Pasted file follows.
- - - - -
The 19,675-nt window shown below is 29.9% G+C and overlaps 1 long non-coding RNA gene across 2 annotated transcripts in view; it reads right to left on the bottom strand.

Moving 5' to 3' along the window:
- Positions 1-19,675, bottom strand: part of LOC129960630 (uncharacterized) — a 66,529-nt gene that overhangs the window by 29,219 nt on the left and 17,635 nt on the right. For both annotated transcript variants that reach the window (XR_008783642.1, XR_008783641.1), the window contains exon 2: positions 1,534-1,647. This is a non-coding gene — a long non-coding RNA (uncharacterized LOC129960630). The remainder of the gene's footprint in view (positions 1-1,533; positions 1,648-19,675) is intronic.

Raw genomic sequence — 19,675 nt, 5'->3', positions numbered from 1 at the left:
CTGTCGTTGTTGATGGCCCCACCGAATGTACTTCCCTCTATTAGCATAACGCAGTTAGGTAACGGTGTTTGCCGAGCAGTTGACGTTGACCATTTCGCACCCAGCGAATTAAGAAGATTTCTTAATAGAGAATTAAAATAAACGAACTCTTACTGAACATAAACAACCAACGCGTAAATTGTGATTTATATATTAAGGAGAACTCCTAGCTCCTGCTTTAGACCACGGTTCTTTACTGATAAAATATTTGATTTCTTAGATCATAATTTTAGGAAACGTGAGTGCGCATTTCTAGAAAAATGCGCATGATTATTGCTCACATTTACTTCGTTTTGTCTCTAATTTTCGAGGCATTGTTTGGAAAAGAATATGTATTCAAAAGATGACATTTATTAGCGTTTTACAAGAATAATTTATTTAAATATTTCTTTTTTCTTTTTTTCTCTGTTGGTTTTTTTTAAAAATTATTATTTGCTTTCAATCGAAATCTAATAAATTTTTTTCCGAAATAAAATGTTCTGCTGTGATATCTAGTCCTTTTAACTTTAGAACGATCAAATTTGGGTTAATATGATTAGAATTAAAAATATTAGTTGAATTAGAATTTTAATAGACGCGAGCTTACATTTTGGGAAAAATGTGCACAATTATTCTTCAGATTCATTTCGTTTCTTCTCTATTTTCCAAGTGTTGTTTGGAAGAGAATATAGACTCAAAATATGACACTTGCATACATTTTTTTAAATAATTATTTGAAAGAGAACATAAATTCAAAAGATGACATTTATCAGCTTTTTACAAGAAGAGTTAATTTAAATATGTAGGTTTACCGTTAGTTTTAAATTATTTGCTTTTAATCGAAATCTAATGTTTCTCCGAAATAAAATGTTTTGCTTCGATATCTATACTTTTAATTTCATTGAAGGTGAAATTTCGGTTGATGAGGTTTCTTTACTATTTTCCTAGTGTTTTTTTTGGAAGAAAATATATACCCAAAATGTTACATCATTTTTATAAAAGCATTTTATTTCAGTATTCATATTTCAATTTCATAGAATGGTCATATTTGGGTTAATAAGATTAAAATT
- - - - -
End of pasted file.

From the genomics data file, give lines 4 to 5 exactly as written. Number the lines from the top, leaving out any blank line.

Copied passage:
Raw genomic sequence — 19,675 nt, 5'->3', positions numbered from 1 at the left:
CTGTCGTTGTTGATGGCCCCACCGAATGTACTTCCCTCTATTAGCATAACGCAGTTAGGTAACGGTGTTTGCCGAGCAGTTGACGTTGACCATTTCGCACCCAGCGAATTAAGAAGATTTCTTAATAGAGAATTAAAATAAACGAACTCTTACTGAACATAAACAACCAACGCGTAAATTGTGATTTATATATTAAGGAGAACTCCTAGCTCCTGCTTTAGACCACGGTTCTTTACTGATAAAATATTTGATTTCTTAGATCATAATTTTAGGAAACGTGAGTGCGCATTTCTAGAAAAATGCGCATGATTATTGCTCACATTTACTTCGTTTTGTCTCTAATTTTCGAGGCATTGTTTGGAAAAGAATATGTATTCAAAAGATGACATTTATTAGCGTTTTACAAGAATAATTTATTTAAATATTTCTTTTTTCTTTTTTTCTCTGTTGGTTTTTTTTAAAAATTATTATTTGCTTTCAATCGAAATCTAATAAATTTTTTTCCGAAATAAAATGTTCTGCTGTGATATCTAGTCCTTTTAACTTTAGAACGATCAAATTTGGGTTAATATGATTAGAATTAAAAATATTAGTTGAATTAGAATTTTAATAGACGCGAGCTTACATTTTGGGAAAAATGTGCACAATTATTCTTCAGATTCATTTCGTTTCTTCTCTATTTTCCAAGTGTTGTTTGGAAGAGAATATAGACTCAAAATATGACACTTGCATACATTTTTTTAAATAATTATTTGAAAGAGAACATAAATTCAAAAGATGACATTTATCAGCTTTTTACAAGAAGAGTTAATTTAAATATGTAGGTTTACCGTTAGTTTTAAATTATTTGCTTTTAATCGAAATCTAATGTTTCTCCGAAATAAAATGTTTTGCTTCGATATCTATACTTTTAATTTCATTGAAGGTGAAATTTCGGTTGATGAGGTTTCTTTACTATTTTCCTAGTGTTTTTTTTGGAAGAAAATATATACCCAAAATGTTACATCATTTTTATAAAAGCATTTTATTTCAGTATTCATATTTCAATTTCATAGAATGGTCATATTTGGGTTAATAAGATTAAAATT